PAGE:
An outbreak of gastric flu that has infected hundreds of people and disrupted hospital services across the country is likely to worsen, health experts said yesterday.

An outbreak of gastric flu that has infected hundreds of people and disrupted hospital services across the country is likely to worsen, health experts said yesterday.

The Norwalk Virus, named after a small town in Ohio where it was first identified as the source of an epidemic among schoolchildren in 1968, is the most common cause of gastro-enteritis in Britain.

Each year, up to one million people are struck down by the virus, colloquially known as the winter vomiting illness, which causes diarrhoea, projectile vomiting, stomach cramps and a slight fever.

Yesterday there were reports of outbreaks as far apart as Manchester, Birmingham, Hertfordshire, Sussex, Dorset and Cornwall. The virus is easily spread in self-contained communities such as hospitals, nursing homes and schools. In Scotland, 12 hospitals have been affected. At the Victoria Infirmary in Glasgow, 283 patients and staff were struck down, forcing it to close.

Experts said the reported cases were probably only a small proportion of the total. "We see an estimated 600,000 to 1 million cases each year," said Simon Greggor of the Public Health Laboratory Service. "What we're seeing at the moment is not widely unusual for this time of year. Although there appears to be quite a lot of it about, it's not out of proportion to what we have seen in some previous years.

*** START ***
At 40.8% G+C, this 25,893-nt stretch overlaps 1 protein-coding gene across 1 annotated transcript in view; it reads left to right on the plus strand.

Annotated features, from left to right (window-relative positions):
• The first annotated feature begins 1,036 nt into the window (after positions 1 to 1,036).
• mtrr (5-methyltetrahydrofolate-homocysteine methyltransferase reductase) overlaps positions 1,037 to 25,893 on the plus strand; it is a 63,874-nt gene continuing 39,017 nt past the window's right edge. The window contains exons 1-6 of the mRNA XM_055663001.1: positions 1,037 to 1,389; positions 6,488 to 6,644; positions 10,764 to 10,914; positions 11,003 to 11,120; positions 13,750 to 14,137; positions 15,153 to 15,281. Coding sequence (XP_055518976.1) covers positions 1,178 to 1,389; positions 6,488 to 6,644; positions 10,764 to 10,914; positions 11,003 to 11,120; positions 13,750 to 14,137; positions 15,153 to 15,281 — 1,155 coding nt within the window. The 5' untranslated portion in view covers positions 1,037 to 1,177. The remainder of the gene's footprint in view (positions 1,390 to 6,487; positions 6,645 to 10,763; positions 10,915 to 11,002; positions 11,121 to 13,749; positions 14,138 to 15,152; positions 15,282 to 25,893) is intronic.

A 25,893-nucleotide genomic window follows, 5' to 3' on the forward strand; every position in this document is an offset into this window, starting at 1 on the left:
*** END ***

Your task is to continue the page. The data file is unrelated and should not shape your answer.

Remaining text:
"This outbreak didn't just start in Glasgow and then spread across the county, it was already happening in all these places before the Glasgow situation hit the headlines.

"It's a seasonal disease like influenza or RSV [respiratory syncytial virus] infections. They are always around but reach a peak in the winter. Most people wouldn't even go to the doctor if they had it."

The virus is said to be less dangerous for children and the elderly than influenza, which can lead to chest infections, pneumonia, heart attacks and strokes, and RSV, which can lead to severe bronchitis.

The virus is highly contagious and spreads through either contaminated food and water or the coughs and vomiting of victims. "One minute you're feeling fine, the next minute you feel very ill and vomit quite severely," Mr Greggor said. "When an infected person does that they produce virus particles, which become airborne. If somebody ingests those particles they then become sick."

Dr John Cowden, consultant epidemiologist at the Scottish Centre for Infection and Environmental Health in Glasgow, said: "We are not talking about feeling a bit dicky and chucking up in the toilet bowl. I am told that people can vomit straight out for about a yard."

It lasts about 48 hours, but victims can be infectious for another three days. There is no treatment other than lots of liquid to prevent dehydration.

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